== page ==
Iceland suffers from a bad press, a public relations ploy pulled centuries ago when a Viking chieftain who was intent on selling what is now Greenland as a place to settle called the ice-ridden island Greenland. Iceland, which around the edges has a moderate climate, he called Iceland. The Gulf Stream sees to it that Reykjavik, Iceland’s capital and only city, has a temperature in January, its coolest month, that is higher than that of New York City or Vienna. A midsummer afternoon is between fifty to fifty-four degrees. Being so far north there is sunlight almost around the clock during June. At that time in Reykjavik sunset separates sunrise by only two hours. In Northern Iceland the sun hardly sets at all during June.

Most Americans never heard of Iceland until World War II, when the island was used as a military base by the Allies. That lack of recognition would probably have continued had it not been for the establishment of Icelandic Airlines and the fact that its management decided to operate outside the International Air Transport Association, IATA. By doing so Icelandic Air could and did offer for many years the only reduced fares from New York to Europe on a scheduled basis. With propeller driven planes it was necessary to stop for refueling at Reykjavik. Passengers might stop over in Iceland before proceeding to Luxembourg, the only European country that allowed Icelandic Air landing rights.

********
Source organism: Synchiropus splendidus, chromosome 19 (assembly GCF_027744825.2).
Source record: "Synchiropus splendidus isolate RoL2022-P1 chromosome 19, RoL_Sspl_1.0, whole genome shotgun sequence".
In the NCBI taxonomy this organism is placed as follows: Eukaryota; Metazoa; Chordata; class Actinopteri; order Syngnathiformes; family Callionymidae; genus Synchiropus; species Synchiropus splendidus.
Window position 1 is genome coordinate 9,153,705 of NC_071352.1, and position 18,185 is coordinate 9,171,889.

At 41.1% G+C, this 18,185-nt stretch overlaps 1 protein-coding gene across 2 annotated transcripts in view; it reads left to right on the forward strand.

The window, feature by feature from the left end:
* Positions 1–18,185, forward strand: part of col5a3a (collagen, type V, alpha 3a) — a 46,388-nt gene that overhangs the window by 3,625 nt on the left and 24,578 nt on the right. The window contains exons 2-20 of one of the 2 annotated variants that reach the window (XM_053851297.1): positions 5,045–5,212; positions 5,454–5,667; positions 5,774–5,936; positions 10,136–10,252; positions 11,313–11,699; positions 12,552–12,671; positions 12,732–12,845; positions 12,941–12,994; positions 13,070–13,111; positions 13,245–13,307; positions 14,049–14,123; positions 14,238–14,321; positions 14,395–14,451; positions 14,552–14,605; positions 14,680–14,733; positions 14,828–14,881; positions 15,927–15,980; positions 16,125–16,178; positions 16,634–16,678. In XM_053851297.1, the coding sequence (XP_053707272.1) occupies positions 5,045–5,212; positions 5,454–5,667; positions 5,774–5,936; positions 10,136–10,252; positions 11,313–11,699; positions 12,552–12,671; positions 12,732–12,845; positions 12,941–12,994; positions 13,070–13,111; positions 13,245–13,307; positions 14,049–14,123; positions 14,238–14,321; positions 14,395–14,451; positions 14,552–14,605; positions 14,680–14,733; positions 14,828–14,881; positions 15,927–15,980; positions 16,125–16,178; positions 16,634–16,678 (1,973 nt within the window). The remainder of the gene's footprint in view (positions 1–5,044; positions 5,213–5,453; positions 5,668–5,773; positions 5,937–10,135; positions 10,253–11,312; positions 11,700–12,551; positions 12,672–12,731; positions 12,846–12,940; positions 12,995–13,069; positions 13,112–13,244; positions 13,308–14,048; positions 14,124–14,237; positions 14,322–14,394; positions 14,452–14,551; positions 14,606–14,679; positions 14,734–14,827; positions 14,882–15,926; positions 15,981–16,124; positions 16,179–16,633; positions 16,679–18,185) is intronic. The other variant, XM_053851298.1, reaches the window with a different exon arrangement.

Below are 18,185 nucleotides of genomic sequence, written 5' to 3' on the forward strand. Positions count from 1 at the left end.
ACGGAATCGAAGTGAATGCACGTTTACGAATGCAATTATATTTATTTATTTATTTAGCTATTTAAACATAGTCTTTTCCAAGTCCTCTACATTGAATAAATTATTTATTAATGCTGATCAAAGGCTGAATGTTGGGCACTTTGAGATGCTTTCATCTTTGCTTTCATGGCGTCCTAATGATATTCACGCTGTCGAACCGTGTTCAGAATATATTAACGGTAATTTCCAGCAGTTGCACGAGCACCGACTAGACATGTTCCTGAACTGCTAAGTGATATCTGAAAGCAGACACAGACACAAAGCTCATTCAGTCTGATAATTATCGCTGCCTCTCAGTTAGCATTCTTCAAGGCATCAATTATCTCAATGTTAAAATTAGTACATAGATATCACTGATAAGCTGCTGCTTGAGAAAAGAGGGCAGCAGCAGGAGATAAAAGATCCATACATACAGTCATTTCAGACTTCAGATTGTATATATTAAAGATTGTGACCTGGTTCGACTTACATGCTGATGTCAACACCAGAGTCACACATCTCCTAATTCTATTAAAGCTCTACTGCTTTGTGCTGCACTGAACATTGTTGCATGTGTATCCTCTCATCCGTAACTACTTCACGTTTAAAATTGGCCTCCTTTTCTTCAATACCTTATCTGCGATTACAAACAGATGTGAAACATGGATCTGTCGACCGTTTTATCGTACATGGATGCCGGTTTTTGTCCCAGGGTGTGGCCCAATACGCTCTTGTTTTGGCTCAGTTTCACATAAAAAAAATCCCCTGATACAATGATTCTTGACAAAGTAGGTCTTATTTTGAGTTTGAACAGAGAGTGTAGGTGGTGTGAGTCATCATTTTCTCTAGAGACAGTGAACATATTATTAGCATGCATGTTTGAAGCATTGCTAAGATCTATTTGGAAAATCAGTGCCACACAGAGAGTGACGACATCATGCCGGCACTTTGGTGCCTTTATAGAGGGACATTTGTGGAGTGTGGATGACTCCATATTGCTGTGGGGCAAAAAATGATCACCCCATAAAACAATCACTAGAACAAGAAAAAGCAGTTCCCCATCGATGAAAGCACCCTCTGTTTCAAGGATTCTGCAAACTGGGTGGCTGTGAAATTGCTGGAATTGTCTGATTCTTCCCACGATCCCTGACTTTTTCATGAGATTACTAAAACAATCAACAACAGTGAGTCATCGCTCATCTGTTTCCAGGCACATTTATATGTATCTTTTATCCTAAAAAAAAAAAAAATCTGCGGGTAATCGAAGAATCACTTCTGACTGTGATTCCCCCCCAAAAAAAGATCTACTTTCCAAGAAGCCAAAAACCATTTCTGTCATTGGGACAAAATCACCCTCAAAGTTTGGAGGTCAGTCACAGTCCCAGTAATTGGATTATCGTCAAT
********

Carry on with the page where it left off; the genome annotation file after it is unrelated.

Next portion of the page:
Visitors who choose to stop in Reykjavik find several surprises. Glaciers are among Iceland’s scenic attractions. They cover an area nearly as large as all of the glaciers in the rest of Scandinavia and the Alps put together. Hothouses produce tropical fruits. Summer temperatures almost never go above seventy degrees. The word geyser is derived from the Great Geyser in the south of Iceland. Put a piece of soap in some of the geysers and up they leap.

Reykjavik is one of the cleanest, most unpolluted cities in the world. It is possible to see a huge smog cloud approaching the island from Europe but Reykjavik itself has none because heating comes from hot water tapped from thermal wells. Sitting as it does on the ocean with brightly painted buildings and eighty-five thousand inhabitants, Reykjavik has been called a mini-Copenhagen. In fact, it was part of Denmark for centuries.

Icelanders are among the most literate, highly read, and democratic groups anywhere. The economy is based almost completely on fishing and sheep farming.

To experience this very unusual island take the ring-route, Highway I, an eleven-hundred-mile roadway around the entire island. Travel is by Mercedes Benz and Scania buses. Passengers can get off and on at any stop with the full-circle passport. Modestly priced hotels and guesthouses are available. A few campgrounds are also set up. Fishing and viewing Europe’s largest waterfalls are reasons for taking the trip. Birdwatchers take note! Some 250 species of birds visit the island regularly. There is an Icelandic pony, a beautiful little animal. Riders usually ride one and bring another along for relief of the other. Sad to say the ponies also appear on the Icelandic table as food. Akureyri, with a population of thirteen thousand, Iceland’s second largest town, is on the ring road and has several hotels, guesthouses and restaurants.

Geologically, Iceland is young, its oldest rocks hardly more than sixteen million years of age. Parts of the island are still growing. Heimaey, the only inhabited place on the West-man Island south of Iceland, was enlarged as recently as 1963-1966 and again in 1973 by lava flows, when more than four hundred homes were burned or buried by lava and ashes.

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